Visually, Return to PoPoLoCrois makes the most of the 3DS stereoscopic capabilities, offering interiors and landscapes that flaunt multiple levels of depth. While some characters vaguely look like Nintendo Miis, they display a pleasing range of emotion and animate fluidly. Periodically, players are even treated to a fully animated cutscene, but unfortunately, these interludes seem all too brief. Sonically, the game provides both English and Japanese voiceovers, although gamers wont get to hear every line vocalized with some dialog summarized by one word spoken responses. Unlike the typical sterile synthesized MIDI scores that accompany many portable RPGs, PoPoLoCrois’ soundtrack feel organic, with instrumentation that can sound like a like performance.
If Epics is hoping to convert Return to PoPoLoCrois into a franchise, there’s certainly room for improvement. The game’s biggest transgression stems from a lack of graphical diversity. Dungeons use a limited amount of assets which doesn’t foster the sense of discovery. Even worse are the layouts, with the narrow labyrinthine hallways having far too many dead-ends.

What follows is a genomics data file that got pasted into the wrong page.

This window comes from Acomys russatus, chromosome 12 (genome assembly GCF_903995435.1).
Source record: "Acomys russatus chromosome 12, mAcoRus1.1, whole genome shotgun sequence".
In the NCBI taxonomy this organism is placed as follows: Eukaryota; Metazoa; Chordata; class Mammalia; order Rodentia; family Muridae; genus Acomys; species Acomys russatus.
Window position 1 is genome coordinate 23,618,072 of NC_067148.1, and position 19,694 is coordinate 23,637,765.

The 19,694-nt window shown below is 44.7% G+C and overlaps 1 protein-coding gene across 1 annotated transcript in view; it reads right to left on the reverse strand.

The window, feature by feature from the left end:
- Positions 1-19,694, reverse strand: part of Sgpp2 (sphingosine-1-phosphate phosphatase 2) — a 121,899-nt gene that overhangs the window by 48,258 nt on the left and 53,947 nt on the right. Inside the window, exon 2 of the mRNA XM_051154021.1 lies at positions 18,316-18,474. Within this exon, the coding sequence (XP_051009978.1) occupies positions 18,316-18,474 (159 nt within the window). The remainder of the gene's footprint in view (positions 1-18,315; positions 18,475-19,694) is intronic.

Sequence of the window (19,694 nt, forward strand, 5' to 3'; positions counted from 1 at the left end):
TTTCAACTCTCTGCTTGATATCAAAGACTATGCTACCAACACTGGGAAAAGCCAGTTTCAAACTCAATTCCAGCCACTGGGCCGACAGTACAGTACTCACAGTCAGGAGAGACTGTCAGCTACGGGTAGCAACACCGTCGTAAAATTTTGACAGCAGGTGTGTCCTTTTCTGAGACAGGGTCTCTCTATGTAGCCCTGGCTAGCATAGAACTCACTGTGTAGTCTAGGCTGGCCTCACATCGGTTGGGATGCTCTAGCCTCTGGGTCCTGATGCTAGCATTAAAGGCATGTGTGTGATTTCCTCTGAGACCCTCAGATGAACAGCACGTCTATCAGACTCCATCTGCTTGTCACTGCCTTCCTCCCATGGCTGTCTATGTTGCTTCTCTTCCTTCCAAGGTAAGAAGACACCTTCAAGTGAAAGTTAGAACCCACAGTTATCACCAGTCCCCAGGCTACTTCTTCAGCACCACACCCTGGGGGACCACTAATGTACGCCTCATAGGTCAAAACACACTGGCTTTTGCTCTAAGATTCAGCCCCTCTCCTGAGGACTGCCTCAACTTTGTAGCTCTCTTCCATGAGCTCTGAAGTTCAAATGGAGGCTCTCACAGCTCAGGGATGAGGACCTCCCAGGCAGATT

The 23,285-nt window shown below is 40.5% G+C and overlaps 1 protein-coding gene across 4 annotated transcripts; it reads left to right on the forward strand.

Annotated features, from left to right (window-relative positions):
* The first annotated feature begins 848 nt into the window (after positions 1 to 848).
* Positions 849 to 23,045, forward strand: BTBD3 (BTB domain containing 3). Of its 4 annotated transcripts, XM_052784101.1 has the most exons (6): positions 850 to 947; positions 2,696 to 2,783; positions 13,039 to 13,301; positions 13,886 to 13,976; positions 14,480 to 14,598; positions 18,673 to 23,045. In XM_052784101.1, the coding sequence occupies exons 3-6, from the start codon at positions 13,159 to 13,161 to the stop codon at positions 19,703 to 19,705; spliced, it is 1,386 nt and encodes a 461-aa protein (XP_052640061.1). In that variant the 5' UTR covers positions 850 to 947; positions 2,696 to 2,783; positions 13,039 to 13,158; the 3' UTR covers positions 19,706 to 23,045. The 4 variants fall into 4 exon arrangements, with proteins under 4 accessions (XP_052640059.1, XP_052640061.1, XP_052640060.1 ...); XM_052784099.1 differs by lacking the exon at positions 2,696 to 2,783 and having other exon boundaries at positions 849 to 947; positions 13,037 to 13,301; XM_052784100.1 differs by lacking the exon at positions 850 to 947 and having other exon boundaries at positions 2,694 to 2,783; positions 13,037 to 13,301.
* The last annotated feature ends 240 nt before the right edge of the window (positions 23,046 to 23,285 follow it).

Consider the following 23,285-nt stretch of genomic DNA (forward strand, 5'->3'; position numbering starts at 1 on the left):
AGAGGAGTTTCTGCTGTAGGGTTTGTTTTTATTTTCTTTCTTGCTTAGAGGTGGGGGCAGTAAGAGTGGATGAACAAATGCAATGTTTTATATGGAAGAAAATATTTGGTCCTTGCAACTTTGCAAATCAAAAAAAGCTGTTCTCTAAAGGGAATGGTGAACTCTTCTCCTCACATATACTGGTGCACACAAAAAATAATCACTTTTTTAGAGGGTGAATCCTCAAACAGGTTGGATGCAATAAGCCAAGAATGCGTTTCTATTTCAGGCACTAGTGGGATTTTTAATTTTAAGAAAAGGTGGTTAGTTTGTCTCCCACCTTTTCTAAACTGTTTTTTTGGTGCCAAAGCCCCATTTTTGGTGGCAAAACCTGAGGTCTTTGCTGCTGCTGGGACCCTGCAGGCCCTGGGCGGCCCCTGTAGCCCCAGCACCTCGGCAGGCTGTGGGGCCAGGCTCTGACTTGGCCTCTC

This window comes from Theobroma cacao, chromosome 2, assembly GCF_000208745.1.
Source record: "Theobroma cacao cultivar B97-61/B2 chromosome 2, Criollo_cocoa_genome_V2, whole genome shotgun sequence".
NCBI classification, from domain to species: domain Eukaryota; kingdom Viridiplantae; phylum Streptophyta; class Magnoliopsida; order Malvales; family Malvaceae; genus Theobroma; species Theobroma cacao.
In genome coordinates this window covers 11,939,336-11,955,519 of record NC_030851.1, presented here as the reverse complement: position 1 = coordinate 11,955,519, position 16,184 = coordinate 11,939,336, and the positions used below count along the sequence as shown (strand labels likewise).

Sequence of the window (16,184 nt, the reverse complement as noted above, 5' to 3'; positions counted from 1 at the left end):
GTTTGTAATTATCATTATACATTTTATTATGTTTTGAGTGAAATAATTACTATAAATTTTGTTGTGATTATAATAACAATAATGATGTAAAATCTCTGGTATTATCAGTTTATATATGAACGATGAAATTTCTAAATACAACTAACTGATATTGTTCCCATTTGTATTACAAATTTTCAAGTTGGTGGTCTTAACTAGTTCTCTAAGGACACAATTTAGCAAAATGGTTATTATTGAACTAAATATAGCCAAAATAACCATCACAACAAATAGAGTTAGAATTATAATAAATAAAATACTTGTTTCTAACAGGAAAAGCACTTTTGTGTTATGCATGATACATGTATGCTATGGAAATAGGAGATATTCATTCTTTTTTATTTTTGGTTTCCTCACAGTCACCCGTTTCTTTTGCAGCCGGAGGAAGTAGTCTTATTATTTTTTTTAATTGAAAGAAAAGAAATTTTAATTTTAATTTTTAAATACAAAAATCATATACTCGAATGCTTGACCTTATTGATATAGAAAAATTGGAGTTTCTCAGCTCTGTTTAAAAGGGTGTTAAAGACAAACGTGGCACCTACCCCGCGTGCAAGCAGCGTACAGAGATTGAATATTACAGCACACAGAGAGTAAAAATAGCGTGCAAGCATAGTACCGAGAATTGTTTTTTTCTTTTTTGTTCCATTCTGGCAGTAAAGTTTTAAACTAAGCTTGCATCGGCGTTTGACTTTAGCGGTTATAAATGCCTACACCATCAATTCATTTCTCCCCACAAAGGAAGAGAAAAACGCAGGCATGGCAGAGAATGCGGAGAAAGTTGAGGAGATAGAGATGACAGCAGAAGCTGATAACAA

Likewise, the game’s boss battles can be a bit underwhelming thanks to asset recycling. Those who appreciated fining their ideal mate in Harvest Moon might be displayed to find that Narcia is your requisite interest. Sure, you can incite friendships with other ladies, but there’s little incentive for doing so.
But these minor quibbles barely soften Return to PoPoLoCrois: A Story of Seasons Fairytale’s charms. With a pleasing plotline and the lure of light agribusiness sim, Epics Inc. has planted the seeds for a promising series. In many ways, it feels like after years of minimal upkeep, Bokujō Monogatari has finally blossomed, with the faint promise of perennial fruits for us to savor.
Return to PoPoLoCrois: A Story of Seasons Fairytale was played
on the Nintendo 3DS with review code provided by the publisher.
Developer: Epics, Inc.
Publisher: XSEED Games, Marvelous USA
Release date: March 1st, 2016
Price: $39.99 via retail or eShop